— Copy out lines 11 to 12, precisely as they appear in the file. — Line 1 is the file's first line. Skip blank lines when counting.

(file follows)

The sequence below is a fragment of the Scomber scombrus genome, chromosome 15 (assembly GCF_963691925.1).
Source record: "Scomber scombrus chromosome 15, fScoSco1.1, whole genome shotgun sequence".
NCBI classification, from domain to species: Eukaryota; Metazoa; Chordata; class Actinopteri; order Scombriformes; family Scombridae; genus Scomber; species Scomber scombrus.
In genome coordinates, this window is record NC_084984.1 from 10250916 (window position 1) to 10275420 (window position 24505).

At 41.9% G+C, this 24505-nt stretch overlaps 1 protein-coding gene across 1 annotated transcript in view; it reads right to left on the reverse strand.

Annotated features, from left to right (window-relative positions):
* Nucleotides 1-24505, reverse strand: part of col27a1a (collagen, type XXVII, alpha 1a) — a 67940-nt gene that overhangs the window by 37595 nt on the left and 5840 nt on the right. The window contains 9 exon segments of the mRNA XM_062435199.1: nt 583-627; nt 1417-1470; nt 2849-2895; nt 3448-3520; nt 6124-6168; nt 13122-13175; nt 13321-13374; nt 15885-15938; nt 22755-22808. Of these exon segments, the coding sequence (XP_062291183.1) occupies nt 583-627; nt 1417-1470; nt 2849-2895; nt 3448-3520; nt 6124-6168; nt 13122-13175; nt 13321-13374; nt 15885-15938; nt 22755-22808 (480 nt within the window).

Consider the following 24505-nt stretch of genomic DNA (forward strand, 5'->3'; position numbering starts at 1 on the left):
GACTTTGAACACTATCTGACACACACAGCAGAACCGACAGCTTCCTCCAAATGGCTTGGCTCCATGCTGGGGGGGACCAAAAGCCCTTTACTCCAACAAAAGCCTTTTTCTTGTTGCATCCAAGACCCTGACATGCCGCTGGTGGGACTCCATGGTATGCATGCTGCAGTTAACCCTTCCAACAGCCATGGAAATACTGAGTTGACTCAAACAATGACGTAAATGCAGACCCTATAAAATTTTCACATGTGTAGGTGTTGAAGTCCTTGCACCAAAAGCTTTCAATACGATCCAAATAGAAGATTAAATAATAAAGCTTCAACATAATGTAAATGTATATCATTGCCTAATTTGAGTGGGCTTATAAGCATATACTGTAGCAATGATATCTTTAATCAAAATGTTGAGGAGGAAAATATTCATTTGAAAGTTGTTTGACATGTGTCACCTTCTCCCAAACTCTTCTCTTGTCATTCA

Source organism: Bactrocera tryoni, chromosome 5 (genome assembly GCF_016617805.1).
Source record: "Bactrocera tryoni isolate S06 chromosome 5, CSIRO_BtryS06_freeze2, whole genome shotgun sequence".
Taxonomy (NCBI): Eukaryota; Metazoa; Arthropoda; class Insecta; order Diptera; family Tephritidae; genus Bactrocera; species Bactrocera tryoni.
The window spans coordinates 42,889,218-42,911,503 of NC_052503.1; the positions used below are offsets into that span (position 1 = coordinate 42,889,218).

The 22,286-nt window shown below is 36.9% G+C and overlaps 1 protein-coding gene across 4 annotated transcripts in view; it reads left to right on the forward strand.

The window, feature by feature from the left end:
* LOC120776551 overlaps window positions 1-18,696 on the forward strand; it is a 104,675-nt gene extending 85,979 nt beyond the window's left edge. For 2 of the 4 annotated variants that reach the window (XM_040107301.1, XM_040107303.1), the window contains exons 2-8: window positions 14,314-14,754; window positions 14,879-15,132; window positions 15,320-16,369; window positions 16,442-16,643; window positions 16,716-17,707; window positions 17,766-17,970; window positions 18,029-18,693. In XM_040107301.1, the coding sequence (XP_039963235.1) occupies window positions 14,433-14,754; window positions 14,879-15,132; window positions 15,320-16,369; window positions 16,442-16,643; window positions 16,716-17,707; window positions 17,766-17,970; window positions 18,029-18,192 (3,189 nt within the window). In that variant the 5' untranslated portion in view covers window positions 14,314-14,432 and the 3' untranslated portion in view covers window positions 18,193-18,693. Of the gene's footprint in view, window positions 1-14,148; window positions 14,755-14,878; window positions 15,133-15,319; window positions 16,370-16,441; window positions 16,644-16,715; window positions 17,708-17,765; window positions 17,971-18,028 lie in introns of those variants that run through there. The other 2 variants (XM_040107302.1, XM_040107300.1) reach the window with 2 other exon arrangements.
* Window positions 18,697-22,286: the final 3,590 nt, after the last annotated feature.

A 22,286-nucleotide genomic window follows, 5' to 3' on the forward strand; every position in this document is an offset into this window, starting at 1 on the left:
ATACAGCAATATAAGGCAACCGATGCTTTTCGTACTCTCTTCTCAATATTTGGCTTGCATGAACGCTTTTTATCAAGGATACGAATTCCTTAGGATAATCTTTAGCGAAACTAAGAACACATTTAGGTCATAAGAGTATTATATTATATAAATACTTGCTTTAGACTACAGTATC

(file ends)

Source record: "Bactrocera tryoni isolate S06 chromosome 5, CSIRO_BtryS06_freeze2, whole genome shotgun sequence".
Taxonomy (NCBI): Eukaryota; Metazoa; Arthropoda; class Insecta; order Diptera; family Tephritidae; genus Bactrocera; species Bactrocera tryoni.